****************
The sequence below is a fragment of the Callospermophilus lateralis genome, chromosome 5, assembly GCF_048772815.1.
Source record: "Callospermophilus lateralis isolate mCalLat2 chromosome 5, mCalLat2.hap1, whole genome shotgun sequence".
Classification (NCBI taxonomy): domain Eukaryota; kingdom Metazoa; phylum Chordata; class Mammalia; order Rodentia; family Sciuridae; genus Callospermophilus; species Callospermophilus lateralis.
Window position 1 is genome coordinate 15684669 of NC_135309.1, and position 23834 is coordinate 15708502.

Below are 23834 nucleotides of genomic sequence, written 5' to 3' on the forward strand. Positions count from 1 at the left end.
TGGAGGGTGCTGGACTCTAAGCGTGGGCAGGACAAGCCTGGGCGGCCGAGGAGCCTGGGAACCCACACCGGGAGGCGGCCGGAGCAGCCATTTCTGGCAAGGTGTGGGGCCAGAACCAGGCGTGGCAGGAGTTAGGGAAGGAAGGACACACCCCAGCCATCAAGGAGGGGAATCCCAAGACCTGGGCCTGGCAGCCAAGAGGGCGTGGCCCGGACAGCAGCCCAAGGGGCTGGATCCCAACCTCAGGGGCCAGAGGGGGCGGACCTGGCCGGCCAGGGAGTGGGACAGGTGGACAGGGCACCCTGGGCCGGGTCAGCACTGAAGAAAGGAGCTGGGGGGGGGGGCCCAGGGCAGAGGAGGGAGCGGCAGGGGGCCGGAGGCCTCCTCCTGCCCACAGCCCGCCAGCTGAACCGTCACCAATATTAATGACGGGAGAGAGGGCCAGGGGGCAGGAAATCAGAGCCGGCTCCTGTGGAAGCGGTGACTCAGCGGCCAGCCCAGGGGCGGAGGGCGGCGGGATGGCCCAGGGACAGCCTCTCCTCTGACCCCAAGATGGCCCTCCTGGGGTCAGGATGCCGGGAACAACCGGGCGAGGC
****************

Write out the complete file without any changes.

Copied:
The sequence below is a fragment of the Callospermophilus lateralis genome, chromosome 5, assembly GCF_048772815.1.
Source record: "Callospermophilus lateralis isolate mCalLat2 chromosome 5, mCalLat2.hap1, whole genome shotgun sequence".
Classification (NCBI taxonomy): domain Eukaryota; kingdom Metazoa; phylum Chordata; class Mammalia; order Rodentia; family Sciuridae; genus Callospermophilus; species Callospermophilus lateralis.
Window position 1 is genome coordinate 15684669 of NC_135309.1, and position 23834 is coordinate 15708502.

Below are 23834 nucleotides of genomic sequence, written 5' to 3' on the forward strand. Positions count from 1 at the left end.
TGGAGGGTGCTGGACTCTAAGCGTGGGCAGGACAAGCCTGGGCGGCCGAGGAGCCTGGGAACCCACACCGGGAGGCGGCCGGAGCAGCCATTTCTGGCAAGGTGTGGGGCCAGAACCAGGCGTGGCAGGAGTTAGGGAAGGAAGGACACACCCCAGCCATCAAGGAGGGGAATCCCAAGACCTGGGCCTGGCAGCCAAGAGGGCGTGGCCCGGACAGCAGCCCAAGGGGCTGGATCCCAACCTCAGGGGCCAGAGGGGGCGGACCTGGCCGGCCAGGGAGTGGGACAGGTGGACAGGGCACCCTGGGCCGGGTCAGCACTGAAGAAAGGAGCTGGGGGGGGGGGCCCAGGGCAGAGGAGGGAGCGGCAGGGGGCCGGAGGCCTCCTCCTGCCCACAGCCCGCCAGCTGAACCGTCACCAATATTAATGACGGGAGAGAGGGCCAGGGGGCAGGAAATCAGAGCCGGCTCCTGTGGAAGCGGTGACTCAGCGGCCAGCCCAGGGGCGGAGGGCGGCGGGATGGCCCAGGGACAGCCTCTCCTCTGACCCCAAGATGGCCCTCCTGGGGTCAGGATGCCGGGAACAACCGGGCGAGGC